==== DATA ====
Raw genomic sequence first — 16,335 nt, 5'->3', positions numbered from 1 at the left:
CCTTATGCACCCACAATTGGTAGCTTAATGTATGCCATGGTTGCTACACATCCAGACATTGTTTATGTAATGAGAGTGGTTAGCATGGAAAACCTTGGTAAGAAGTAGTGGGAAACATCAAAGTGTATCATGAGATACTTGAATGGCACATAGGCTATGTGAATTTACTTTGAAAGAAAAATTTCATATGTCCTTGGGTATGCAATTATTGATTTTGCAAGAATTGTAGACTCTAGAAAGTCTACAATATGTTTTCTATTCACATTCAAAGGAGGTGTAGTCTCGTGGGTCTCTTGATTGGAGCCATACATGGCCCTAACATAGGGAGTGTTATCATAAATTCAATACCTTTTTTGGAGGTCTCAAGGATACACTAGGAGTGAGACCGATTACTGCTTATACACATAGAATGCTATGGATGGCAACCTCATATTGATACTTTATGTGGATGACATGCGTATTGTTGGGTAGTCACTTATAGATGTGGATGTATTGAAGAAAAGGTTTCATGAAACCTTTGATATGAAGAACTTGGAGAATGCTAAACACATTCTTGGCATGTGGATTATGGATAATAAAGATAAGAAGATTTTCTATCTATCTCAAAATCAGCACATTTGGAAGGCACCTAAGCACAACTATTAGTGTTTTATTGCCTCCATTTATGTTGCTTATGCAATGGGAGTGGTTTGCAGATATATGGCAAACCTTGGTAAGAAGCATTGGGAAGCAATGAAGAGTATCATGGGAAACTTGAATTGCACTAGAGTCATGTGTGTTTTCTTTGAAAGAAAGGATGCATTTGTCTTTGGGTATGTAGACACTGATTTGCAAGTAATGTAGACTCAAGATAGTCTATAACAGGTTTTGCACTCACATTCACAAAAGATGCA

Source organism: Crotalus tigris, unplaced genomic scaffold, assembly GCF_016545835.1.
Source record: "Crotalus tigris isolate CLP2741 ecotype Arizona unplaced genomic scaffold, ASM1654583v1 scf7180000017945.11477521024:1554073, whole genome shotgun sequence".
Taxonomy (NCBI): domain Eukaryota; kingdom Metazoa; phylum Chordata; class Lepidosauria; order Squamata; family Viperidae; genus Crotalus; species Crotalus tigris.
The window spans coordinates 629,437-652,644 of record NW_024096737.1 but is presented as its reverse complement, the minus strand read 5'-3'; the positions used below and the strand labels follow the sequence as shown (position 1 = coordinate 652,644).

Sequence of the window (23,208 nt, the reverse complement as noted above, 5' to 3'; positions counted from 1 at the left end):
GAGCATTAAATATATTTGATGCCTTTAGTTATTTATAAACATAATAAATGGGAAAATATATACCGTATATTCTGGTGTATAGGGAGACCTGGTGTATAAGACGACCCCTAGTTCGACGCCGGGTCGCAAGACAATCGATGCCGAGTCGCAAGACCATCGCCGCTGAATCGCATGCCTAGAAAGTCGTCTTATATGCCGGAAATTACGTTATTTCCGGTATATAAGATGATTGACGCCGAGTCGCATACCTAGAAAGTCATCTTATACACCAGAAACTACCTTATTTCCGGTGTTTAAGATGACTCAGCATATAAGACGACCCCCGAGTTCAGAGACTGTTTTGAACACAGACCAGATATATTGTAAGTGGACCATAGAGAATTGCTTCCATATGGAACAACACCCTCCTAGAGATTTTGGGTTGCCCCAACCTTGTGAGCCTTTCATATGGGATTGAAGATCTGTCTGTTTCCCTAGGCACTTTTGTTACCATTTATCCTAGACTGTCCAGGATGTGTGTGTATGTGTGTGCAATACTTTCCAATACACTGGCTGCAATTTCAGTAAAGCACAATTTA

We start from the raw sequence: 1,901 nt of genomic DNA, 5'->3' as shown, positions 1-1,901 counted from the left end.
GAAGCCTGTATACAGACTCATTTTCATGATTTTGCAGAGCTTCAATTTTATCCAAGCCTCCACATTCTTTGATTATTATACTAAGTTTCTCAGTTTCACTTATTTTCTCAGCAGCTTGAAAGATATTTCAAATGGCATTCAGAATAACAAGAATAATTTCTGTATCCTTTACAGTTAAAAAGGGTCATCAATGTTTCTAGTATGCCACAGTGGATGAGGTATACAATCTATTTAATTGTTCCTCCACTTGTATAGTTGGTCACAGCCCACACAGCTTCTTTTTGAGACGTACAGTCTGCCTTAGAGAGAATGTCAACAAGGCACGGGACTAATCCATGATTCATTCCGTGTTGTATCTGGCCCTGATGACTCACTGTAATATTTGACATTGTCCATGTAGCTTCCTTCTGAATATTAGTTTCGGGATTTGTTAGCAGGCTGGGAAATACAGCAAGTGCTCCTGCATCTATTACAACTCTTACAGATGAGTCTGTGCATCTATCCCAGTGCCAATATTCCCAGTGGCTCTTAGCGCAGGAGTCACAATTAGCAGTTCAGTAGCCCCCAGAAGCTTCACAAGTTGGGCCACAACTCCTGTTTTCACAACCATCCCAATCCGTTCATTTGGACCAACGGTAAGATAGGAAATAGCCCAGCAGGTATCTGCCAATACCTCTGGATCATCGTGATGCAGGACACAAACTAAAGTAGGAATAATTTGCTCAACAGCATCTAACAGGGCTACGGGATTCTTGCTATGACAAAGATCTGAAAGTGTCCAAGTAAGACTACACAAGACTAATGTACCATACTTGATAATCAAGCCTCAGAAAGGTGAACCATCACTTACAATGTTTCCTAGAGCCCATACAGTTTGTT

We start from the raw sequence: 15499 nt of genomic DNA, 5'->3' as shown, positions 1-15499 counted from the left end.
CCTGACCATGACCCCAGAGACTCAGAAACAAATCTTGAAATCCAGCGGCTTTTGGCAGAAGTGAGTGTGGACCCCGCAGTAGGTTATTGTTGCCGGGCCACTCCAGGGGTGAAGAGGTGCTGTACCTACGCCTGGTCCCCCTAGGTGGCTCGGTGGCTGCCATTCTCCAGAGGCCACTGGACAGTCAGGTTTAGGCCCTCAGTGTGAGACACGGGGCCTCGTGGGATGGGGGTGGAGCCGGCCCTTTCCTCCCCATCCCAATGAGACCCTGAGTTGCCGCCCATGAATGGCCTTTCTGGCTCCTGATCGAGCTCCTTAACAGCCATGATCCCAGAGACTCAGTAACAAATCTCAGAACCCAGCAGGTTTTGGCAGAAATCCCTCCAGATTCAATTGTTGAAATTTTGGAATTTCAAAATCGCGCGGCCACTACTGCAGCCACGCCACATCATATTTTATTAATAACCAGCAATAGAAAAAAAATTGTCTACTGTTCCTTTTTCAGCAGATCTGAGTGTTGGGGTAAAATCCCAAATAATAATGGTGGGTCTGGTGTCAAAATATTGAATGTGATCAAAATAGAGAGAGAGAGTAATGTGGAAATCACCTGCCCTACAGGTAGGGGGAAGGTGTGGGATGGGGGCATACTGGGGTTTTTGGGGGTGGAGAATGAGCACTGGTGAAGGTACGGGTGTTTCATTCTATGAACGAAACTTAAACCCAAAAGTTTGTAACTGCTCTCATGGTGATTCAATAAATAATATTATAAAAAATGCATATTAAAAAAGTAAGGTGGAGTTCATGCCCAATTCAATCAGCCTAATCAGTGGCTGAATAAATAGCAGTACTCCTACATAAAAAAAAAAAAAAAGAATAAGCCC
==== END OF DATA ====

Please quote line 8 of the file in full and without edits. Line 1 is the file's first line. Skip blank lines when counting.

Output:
GAGCATTAAATATATTTGATGCCTTTAGTTATTTATAAACATAATAAATGGGAAAATATATACCGTATATTCTGGTGTATAGGGAGACCTGGTGTATAAGACGACCCCTAGTTCGACGCCGGGTCGCAAGACAATCGATGCCGAGTCGCAAGACCATCGCCGCTGAATCGCATGCCTAGAAAGTCGTCTTATATGCCGGAAATTACGTTATTTCCGGTATATAAGATGATTGACGCCGAGTCGCATACCTAGAAAGTCATCTTATACACCAGAAACTACCTTATTTCCGGTGTTTAAGATGACTCAGCATATAAGACGACCCCCGAGTTCAGAGACTGTTTTGAACACAGACCAGATATATTGTAAGTGGACCATAGAGAATTGCTTCCATATGGAACAACACCCTCCTAGAGATTTTGGGTTGCCCCAACCTTGTGAGCCTTTCATATGGGATTGAAGATCTGTCTGTTTCCCTAGGCACTTTTGTTACCATTTATCCTAGACTGTCCAGGATGTGTGTGTATGTGTGTGCAATACTTTCCAATACACTGGCTGCAATTTCAGTAAAGCACAATTTA